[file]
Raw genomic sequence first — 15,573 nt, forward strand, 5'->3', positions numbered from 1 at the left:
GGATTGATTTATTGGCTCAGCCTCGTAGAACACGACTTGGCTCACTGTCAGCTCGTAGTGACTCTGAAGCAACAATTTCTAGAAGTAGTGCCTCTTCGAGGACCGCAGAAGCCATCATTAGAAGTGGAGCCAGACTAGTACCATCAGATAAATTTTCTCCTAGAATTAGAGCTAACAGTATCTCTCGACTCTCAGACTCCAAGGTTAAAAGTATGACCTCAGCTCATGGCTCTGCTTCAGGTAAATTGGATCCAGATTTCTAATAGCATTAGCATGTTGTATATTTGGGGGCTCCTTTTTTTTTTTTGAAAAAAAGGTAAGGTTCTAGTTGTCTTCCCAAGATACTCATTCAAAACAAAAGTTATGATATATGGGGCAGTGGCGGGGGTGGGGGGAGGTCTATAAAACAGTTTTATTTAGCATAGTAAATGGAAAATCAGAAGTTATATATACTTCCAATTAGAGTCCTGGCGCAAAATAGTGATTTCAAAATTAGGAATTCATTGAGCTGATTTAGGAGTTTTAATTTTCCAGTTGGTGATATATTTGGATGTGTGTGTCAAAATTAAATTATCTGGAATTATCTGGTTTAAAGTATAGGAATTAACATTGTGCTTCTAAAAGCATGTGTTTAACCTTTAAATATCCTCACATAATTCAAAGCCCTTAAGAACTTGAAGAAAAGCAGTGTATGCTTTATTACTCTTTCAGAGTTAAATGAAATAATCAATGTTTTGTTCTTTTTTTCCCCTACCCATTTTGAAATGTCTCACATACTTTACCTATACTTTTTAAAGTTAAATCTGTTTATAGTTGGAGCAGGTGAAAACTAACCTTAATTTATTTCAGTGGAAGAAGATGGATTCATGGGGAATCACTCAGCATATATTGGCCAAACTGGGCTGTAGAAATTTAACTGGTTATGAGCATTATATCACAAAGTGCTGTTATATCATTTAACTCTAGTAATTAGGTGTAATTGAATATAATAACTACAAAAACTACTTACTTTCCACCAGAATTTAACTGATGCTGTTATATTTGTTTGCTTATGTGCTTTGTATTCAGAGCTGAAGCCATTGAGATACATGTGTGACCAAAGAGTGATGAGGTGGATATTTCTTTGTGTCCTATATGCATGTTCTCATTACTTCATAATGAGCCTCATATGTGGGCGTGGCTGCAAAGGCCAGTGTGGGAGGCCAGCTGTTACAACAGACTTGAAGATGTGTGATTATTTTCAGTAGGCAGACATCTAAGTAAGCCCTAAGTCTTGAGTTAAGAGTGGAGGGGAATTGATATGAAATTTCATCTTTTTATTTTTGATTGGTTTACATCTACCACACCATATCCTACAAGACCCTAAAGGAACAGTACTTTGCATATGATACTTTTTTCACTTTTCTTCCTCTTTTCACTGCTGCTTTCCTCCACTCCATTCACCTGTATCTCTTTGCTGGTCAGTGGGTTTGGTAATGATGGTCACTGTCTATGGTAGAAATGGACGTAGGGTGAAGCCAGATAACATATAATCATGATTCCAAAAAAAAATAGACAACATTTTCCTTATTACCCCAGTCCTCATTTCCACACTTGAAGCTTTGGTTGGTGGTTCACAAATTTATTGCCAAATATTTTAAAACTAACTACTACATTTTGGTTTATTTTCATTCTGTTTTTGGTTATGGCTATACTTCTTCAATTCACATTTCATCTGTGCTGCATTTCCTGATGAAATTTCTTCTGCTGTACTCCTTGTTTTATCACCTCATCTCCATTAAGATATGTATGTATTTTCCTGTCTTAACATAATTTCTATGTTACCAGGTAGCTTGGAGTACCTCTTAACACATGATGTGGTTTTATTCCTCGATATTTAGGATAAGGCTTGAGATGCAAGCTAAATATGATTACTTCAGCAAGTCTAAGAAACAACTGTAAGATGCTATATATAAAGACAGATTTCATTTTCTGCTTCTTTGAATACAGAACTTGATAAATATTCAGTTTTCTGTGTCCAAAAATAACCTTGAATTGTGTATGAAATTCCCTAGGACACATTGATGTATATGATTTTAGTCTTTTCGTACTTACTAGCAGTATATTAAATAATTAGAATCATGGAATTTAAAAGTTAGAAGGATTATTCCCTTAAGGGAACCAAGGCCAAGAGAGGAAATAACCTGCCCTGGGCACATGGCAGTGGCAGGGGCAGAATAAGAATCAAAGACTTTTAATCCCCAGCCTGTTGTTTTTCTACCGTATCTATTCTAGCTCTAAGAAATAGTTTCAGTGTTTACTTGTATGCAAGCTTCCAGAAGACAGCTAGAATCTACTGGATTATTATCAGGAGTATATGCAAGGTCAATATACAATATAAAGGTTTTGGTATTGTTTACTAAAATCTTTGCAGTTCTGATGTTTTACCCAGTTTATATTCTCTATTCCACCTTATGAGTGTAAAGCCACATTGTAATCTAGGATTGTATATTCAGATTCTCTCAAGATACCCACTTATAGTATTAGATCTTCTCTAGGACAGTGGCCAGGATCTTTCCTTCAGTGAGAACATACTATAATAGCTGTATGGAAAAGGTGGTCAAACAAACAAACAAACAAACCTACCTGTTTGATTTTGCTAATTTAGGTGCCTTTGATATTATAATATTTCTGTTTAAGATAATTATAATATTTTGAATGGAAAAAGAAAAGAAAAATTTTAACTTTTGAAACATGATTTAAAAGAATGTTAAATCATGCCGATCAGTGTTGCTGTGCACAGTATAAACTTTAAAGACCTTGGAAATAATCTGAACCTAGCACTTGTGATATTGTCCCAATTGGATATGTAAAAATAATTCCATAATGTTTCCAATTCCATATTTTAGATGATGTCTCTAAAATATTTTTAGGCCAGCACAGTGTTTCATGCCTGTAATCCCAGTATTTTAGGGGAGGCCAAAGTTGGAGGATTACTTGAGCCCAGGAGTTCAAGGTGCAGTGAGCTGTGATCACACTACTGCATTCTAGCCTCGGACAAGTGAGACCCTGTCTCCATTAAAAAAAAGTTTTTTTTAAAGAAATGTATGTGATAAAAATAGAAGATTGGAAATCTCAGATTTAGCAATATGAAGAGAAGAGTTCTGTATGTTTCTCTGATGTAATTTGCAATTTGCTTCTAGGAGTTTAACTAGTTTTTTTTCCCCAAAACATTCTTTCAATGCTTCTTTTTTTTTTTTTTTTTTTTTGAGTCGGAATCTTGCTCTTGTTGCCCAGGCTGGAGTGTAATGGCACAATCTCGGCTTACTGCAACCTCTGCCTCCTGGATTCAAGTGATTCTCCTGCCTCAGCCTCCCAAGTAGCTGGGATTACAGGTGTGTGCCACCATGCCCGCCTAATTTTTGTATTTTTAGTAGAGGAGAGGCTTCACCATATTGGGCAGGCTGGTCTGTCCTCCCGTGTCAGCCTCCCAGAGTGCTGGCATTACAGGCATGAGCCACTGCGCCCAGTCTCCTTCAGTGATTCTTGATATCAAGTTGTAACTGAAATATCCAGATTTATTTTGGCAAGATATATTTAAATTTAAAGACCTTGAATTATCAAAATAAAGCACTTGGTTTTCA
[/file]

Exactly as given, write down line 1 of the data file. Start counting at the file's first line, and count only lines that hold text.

Raw genomic sequence first — 15,573 nt, forward strand, 5'->3', positions numbered from 1 at the left: